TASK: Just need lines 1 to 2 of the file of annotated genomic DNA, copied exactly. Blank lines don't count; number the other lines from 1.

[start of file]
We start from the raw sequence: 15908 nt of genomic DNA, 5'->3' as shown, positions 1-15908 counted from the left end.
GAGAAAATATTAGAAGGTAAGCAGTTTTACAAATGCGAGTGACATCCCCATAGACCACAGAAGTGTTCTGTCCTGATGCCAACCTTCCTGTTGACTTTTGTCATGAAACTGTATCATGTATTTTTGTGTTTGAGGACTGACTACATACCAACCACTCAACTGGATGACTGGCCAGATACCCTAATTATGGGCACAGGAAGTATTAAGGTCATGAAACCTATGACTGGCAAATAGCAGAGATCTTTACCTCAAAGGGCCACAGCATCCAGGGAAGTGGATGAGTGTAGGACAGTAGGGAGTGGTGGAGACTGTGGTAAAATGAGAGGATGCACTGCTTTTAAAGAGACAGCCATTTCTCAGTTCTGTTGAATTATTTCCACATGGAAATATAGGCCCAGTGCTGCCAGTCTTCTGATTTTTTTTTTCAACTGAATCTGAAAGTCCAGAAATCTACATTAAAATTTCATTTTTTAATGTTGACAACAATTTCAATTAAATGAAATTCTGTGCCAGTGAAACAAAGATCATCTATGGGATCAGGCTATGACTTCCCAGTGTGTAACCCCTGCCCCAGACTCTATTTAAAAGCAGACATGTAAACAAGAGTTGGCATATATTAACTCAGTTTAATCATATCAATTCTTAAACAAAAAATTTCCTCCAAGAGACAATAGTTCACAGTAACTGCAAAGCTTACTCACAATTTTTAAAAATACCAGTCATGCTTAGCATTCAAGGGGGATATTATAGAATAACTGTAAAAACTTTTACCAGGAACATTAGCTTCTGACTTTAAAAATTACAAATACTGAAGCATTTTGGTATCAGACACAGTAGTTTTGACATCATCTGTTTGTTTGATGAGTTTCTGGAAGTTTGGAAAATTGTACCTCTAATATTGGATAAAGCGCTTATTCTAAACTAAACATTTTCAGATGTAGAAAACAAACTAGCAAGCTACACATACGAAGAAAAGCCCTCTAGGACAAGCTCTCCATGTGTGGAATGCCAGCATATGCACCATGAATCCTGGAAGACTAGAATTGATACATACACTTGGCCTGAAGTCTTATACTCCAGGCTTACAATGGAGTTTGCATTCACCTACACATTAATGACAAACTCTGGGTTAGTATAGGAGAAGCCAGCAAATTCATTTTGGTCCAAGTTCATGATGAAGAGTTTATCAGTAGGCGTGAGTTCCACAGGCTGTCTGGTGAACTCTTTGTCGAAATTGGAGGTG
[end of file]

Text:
We start from the raw sequence: 15908 nt of genomic DNA, 5'->3' as shown, positions 1-15908 counted from the left end.
GAGAAAATATTAGAAGGTAAGCAGTTTTACAAATGCGAGTGACATCCCCATAGACCACAGAAGTGTTCTGTCCTGATGCCAACCTTCCTGTTGACTTTTGTCATGAAACTGTATCATGTATTTTTGTGTTTGAGGACTGACTACATACCAACCACTCAACTGGATGACTGGCCAGATACCCTAATTATGGGCACAGGAAGTATTAAGGTCATGAAACCTATGACTGGCAAATAGCAGAGATCTTTACCTCAAAGGGCCACAGCATCCAGGGAAGTGGATGAGTGTAGGACAGTAGGGAGTGGTGGAGACTGTGGTAAAATGAGAGGATGCACTGCTTTTAAAGAGACAGCCATTTCTCAGTTCTGTTGAATTATTTCCACATGGAAATATAGGCCCAGTGCTGCCAGTCTTCTGATTTTTTTTTTCAACTGAATCTGAAAGTCCAGAAATCTACATTAAAATTTCATTTTTTAATGTTGACAACAATTTCAATTAAATGAAATTCTGTGCCAGTGAAACAAAGATCATCTATGGGATCAGGCTATGACTTCCCAGTGTGTAACCCCTGCCCCAGACTCTATTTAAAAGCAGACATGTAAACAAGAGTTGGCATATATTAACTCAGTTTAATCATATCAATTCTTAAACAAAAAATTTCCTCCAAGAGACAATAGTTCACAGTAACTGCAAAGCTTACTCACAATTTTTAAAAATACCAGTCATGCTTAGCATTCAAGGGGGATATTATAGAATAACTGTAAAAACTTTTACCAGGAACATTAGCTTCTGACTTTAAAAATTACAAATACTGAAGCATTTTGGTATCAGACACAGTAGTTTTGACATCATCTGTTTGTTTGATGAGTTTCTGGAAGTTTGGAAAATTGTACCTCTAATATTGGATAAAGCGCTTATTCTAAACTAAACATTTTCAGATGTAGAAAACAAACTAGCAAGCTACACATACGAAGAAAAGCCCTCTAGGACAAGCTCTCCATGTGTGGAATGCCAGCATATGCACCATGAATCCTGGAAGACTAGAATTGATACATACACTTGGCCTGAAGTCTTATACTCCAGGCTTACAATGGAGTTTGCATTCACCTACACATTAATGACAAACTCTGGGTTAGTATAGGAGAAGCCAGCAAATTCATTTTGGTCCAAGTTCATGATGAAGAGTTTATCAGTAGGCGTGAGTTCCACAGGCTGTCTGGTGAACTCTTTGTCGAAATTGGAGGTG